MM: How do we choose the kind of plants from a catalog like this that can grow in our area?
SM: That's what I like about the fact that we are a non-regional seed company, is that we have a little bit of something for everyone. And we have a network of about 200 growers who produce that seed for us. So we have growers who are producing seed way up north where you're at. And we have growers way down south right now who are producing some of our seed. So when you, as a far northern grower, are approaching this massive catalog and deciding what you actually have the capability of growing, you just want to assess your area's limitations and advantages.
Your specific climate is kind of classified as a humid continental climate. You've got those warm, hot summers that are pretty short. I know that some of you way up far north are only getting about 90 frost-free days. You really want to take into account how many days you have to work with. That's super important. Some crops are going to be really dependent on frost-free days. Other crops like your brassicas - things like kale, cabbages, cauliflowers - they're not going to be so finicky about your frost dates. They can be a bit flexible. They can handle some cold weather. Same with beets and carrots. But when you get into things like melons and tomatoes, you want to know about your frost-free days.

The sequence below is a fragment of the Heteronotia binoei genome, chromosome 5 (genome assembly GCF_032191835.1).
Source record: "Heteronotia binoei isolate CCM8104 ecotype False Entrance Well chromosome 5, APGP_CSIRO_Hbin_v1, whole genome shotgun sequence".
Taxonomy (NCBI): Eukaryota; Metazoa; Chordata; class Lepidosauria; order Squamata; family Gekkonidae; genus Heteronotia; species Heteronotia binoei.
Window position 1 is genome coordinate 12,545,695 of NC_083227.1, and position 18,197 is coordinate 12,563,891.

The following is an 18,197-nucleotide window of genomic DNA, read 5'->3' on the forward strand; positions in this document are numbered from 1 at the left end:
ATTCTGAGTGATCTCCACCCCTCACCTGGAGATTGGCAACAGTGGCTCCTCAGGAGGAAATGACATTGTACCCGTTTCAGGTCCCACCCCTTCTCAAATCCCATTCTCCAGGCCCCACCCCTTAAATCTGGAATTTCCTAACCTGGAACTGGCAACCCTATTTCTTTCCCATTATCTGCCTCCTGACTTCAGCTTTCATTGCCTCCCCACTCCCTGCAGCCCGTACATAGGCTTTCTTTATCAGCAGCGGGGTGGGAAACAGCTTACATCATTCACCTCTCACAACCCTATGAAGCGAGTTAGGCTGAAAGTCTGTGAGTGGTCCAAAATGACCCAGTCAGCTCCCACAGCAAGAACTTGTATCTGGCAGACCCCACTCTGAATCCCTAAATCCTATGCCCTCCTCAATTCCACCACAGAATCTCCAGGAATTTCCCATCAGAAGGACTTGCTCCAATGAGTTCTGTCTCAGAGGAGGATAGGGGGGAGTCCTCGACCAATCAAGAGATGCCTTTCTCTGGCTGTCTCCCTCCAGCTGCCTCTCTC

I always recommend that folks choose crops that have some localism to them, so I have a few suggestions of actual Minnesota heirlooms. Let's start with those. You also want to look for things that grow in an analogous growing zone, which would be somewhere maybe not necessarily directly local for you, but that has a similar growing zone. I'll talk a bit about that after. And then also there is a regionally adapted seed company in your area that I would let your listeners know about.